Legislation that would allow for statewide mobile and retail wagering with digital platforms tethered to gambling boats has been introduced in Missouri. The bill — which appears to the be the first filed for the 2022 legislative season anywhere in the U.S. — marks the fifth consecutive time that Missouri lawmakers will consider legal sports betting since the Professional and Amateur Sports Protection Act was overturned in May 2018.
House Bill 1666, filed by by Republican Rep. Phil Christofanelli, is similar to one filed by Senate Majority Leader Caleb Rowden last year. Rowden’s bill was among 10 filed for the 2021 session, and did not get a hearing. Christofanelli’s version sets the tax rate at 6.75% and does not have a league data mandate, but does allow for sports governing bodies to request that certain events or bet types be banned. Licensees would pay a $50,000 initial application fee and a total of $40,000 per year — $20,000 in administrative fees and $20,000 in renewal fees — to keep their licenses current.
The Missouri Gaming Commission would be the regulator, and digital operators would be required to work with existing gambling boats to offer wagering. Gambling boats would be awarded facility licenses, and digital platforms would then have to apply for for an interactive sports platform license and partner with a facility.
More to come
The bill is likely the first of many. Missouri lawmakers have struggled to come to a consensus, not just about what sports betting in the Show Me State should look like, but whether or not wagering should be legalized alongside video lottery terminals. Sen. Denny Hoskins, whose bill last year made it to the Senate floor but never got a vote, and Rep. Dan Shaul have plans to file bills that will include both. They both did so last session, as well.
“We need to do something,” said Rep. Dan Shaul. “People in Missouri want to be able to bet on sports.” https://t.co/0hjn85RlEQ
— KSDK News (@ksdknews) December 1, 2021
“I wish it was as simple as, ‘Hey, you want to bet on sports, then you just bet on sports,’” Hoskins told a local TV station this week. “Obviously, when you look at the big picture, that’s what we’re trying to do, but a lot of the devil is in the details.”
Shaul told the same TV station that by legalizing VLTs and sports betting, Missouri could bring in $400 million per year in taxes. It’s been a dead end for Missouri lawmakers in the past to try to package the two together, but Shaul is undaunted and plans to file a bill later this month. The 2022 Missouri legislative session opens Jan. 5 and the pre-filing window opened Wednesday.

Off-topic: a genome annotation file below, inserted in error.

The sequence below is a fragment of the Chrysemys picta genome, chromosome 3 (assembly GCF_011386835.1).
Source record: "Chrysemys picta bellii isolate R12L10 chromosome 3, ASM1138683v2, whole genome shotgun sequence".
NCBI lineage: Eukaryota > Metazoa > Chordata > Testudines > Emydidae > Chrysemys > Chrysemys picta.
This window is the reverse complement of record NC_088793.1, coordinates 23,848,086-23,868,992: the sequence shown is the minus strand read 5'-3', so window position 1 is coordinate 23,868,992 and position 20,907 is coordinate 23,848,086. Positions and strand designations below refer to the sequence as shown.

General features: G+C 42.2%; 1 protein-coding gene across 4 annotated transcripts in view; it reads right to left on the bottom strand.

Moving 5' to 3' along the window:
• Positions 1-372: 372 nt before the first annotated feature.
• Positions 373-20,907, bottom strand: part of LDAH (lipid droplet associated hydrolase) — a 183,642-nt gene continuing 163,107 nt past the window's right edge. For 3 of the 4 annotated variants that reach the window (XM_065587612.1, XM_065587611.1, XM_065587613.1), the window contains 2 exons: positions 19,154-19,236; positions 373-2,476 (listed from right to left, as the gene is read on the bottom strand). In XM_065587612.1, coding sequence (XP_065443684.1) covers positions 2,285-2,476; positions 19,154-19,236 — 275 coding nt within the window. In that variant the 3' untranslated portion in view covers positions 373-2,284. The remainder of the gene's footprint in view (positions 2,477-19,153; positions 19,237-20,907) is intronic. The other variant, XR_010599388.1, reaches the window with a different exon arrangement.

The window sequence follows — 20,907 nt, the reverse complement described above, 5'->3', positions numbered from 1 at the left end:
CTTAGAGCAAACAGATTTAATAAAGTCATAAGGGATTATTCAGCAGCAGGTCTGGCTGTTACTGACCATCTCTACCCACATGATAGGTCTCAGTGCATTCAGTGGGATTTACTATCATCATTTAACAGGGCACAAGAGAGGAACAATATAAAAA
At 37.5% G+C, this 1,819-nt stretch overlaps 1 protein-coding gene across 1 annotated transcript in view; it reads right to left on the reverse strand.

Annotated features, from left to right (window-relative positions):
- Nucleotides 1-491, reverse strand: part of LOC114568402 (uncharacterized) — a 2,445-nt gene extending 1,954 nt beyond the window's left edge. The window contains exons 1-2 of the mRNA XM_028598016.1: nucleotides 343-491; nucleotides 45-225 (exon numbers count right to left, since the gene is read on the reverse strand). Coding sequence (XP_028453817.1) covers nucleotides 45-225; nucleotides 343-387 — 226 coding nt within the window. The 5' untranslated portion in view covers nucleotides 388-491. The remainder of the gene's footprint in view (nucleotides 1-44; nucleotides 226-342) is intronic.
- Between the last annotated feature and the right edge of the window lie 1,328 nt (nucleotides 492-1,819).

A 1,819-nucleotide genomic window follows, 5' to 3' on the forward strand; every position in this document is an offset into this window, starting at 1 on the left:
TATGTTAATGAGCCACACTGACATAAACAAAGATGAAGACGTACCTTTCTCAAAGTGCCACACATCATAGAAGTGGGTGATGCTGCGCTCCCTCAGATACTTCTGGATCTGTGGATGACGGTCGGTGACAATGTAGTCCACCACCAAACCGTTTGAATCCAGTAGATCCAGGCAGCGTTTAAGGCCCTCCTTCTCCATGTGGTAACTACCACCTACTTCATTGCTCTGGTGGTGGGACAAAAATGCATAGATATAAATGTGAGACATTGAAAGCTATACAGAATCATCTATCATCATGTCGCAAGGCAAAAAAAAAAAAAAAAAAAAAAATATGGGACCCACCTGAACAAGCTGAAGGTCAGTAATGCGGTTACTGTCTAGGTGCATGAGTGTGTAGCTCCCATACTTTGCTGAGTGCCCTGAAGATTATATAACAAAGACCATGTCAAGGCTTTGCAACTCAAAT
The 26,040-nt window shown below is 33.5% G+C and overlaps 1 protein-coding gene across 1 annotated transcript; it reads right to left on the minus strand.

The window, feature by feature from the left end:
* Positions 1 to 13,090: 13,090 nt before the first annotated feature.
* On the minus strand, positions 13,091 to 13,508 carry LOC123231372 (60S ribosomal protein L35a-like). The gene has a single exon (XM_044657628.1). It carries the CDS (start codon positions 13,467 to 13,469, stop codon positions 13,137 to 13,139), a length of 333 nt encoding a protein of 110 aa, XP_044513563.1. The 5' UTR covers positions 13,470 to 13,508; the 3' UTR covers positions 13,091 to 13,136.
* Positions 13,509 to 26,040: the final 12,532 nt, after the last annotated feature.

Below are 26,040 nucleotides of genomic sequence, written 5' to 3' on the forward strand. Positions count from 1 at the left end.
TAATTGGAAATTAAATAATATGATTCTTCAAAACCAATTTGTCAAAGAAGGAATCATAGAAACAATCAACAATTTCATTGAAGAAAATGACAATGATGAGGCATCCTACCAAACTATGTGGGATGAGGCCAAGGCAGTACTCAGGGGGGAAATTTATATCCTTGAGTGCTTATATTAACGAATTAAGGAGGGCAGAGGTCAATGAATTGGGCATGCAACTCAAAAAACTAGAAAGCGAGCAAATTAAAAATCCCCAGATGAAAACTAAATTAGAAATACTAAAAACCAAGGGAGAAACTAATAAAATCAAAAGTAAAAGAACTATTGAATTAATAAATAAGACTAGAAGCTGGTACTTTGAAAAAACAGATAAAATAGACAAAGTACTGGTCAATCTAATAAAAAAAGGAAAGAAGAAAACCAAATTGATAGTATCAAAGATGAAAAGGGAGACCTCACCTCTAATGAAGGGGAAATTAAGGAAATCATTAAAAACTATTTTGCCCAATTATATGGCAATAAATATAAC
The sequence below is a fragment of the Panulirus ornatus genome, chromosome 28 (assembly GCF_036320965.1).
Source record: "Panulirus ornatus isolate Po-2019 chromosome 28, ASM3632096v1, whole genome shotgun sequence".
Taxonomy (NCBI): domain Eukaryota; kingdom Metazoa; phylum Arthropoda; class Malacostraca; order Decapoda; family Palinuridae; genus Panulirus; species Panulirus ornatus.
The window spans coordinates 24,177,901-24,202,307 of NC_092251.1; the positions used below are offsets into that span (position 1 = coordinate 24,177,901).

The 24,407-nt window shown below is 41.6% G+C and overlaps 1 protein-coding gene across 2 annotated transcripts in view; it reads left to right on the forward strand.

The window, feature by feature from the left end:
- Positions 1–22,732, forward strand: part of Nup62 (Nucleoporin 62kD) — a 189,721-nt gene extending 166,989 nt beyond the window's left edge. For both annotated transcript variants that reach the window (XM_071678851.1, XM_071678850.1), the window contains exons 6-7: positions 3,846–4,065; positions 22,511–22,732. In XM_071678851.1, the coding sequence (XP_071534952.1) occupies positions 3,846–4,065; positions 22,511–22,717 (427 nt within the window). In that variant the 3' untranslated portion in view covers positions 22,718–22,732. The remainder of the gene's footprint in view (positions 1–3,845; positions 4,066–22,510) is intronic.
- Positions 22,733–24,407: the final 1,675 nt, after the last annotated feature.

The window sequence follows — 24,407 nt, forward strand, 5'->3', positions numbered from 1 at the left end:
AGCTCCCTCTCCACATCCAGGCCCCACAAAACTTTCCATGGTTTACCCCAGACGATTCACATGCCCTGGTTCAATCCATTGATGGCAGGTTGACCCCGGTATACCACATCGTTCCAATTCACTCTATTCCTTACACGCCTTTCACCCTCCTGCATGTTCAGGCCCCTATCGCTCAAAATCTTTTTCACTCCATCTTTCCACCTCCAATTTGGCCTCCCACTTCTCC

“We’ll take legalized betting and also the video lottery terminals and add those together and deal with both issues at one time,” said Shaul. “Right now we are the wild wild west and people are doing their own thing. It’s time that we as legislators need to step up and do something.”
While lawmakers work to find a middle ground, Missouri’s professional sports teams are pushing for legal wagering on their own. The MLB Royals and Cardinals, NHL Blues, and MLS St. Louis City Soccer Club are backing several proposed ballot initiatives — nine were filed — that would legalize statewide mobile sports betting on professional sports only.
“Each of our organizations supports the legalization of sports wagering in Missouri as a way to increase engagement with our fans and provide a fun and exciting new way to enjoy sports and root for our teams. We also believe that sports wagering will generate a significant new source of tax revenue for Missouri,” the teams wrote in a joint statement a month ago.
With Missouri lawmakers unable to find common ground on a significant expansion of gambling in recent years, four of the state’s professional sports teams are attempting to go straight to the voters to legalize betting on their games and others.https://t.co/CGvRE7wToJ
— St. Louis Post-Dispatch (@stltoday) October 30, 2021
Since SCOTUS made legal sports betting a states’ rights issue in 2018, four of Missouri’s border states have legalized the practice. Among them, Illinois, Iowa, and Tennessee all offer statewide mobile betting.